Chipotle Founder Admits Service Needs Some Work

A series of foodborne illness outbreaks shifted the restaurant chain's focus from service to health standards.
Posted at 9:47 AM, Dec 07, 2016

If Chipotle's service seems worse lately, it's because it is. 

The founder of the fast-casual chain admitted it himself on Tuesday. He says half of the roughly 2,000 Chipotle restaurants in the U.S. aren't meeting company standards for excellent service. 

Most of the blame is being placed on E. coli, salmonella and norovirus outbreaks. The company has been so focused on meeting safety protocols that it lost its focus on customer service. 

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And in some ways, employees may have gotten overwhelmed.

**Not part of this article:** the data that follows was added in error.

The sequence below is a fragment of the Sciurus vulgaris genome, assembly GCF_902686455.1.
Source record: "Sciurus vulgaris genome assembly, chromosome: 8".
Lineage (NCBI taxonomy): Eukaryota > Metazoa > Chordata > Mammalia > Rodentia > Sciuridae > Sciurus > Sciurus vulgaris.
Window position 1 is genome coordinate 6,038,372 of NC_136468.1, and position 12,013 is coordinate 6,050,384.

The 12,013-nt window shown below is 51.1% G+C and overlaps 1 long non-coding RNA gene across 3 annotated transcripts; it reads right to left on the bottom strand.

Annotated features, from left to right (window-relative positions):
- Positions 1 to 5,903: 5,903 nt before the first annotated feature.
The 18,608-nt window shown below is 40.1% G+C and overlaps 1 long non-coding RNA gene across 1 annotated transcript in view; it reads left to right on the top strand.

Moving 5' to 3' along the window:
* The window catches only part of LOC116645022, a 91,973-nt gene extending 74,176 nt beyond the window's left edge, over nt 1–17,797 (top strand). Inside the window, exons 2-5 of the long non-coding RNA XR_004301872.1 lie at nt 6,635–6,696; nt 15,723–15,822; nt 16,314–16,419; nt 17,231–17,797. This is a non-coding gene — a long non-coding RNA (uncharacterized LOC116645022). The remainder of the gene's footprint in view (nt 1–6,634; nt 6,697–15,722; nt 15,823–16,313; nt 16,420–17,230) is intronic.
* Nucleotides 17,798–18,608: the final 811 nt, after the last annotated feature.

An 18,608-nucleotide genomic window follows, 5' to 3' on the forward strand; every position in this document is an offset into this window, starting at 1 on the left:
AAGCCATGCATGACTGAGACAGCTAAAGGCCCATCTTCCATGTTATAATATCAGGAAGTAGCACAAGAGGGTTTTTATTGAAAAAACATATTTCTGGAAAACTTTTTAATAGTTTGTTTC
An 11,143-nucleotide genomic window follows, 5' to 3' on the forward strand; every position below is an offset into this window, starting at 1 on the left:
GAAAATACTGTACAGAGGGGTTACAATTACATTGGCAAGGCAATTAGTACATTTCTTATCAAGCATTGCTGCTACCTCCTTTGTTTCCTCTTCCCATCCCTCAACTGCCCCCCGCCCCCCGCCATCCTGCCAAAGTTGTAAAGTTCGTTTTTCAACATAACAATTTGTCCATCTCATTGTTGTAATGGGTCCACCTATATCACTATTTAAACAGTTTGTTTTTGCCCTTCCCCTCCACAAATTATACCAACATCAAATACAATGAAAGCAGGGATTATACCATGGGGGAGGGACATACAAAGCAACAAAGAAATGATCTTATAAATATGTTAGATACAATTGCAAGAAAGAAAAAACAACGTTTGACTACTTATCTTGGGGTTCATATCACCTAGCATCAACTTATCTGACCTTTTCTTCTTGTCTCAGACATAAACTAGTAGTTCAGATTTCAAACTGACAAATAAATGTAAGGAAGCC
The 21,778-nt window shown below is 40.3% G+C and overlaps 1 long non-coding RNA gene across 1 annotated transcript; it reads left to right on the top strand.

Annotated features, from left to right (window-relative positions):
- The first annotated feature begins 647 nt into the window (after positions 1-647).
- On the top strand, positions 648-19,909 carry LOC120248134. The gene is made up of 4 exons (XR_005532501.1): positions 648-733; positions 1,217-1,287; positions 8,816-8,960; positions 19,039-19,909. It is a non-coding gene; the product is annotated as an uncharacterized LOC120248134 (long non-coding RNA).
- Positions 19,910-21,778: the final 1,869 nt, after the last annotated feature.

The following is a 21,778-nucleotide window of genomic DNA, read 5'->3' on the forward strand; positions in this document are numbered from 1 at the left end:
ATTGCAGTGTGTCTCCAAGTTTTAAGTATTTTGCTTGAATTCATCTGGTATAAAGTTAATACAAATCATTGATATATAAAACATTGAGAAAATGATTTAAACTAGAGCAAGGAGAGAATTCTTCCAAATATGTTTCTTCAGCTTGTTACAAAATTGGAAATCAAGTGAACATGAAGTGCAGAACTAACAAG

According to The Wall Street Journal, Chipotle typically implements eight operational changes in its restaurants each year. In 2016, employees had to deal with 80. 

Others argue Chipotle's service may have gotten worse because it can't afford better. One analyst told Bloomberg that workers are leaving the restaurant because it doesn't "have the capability to pay people more."

All the free food Chipotle gave away this year probably didn't help.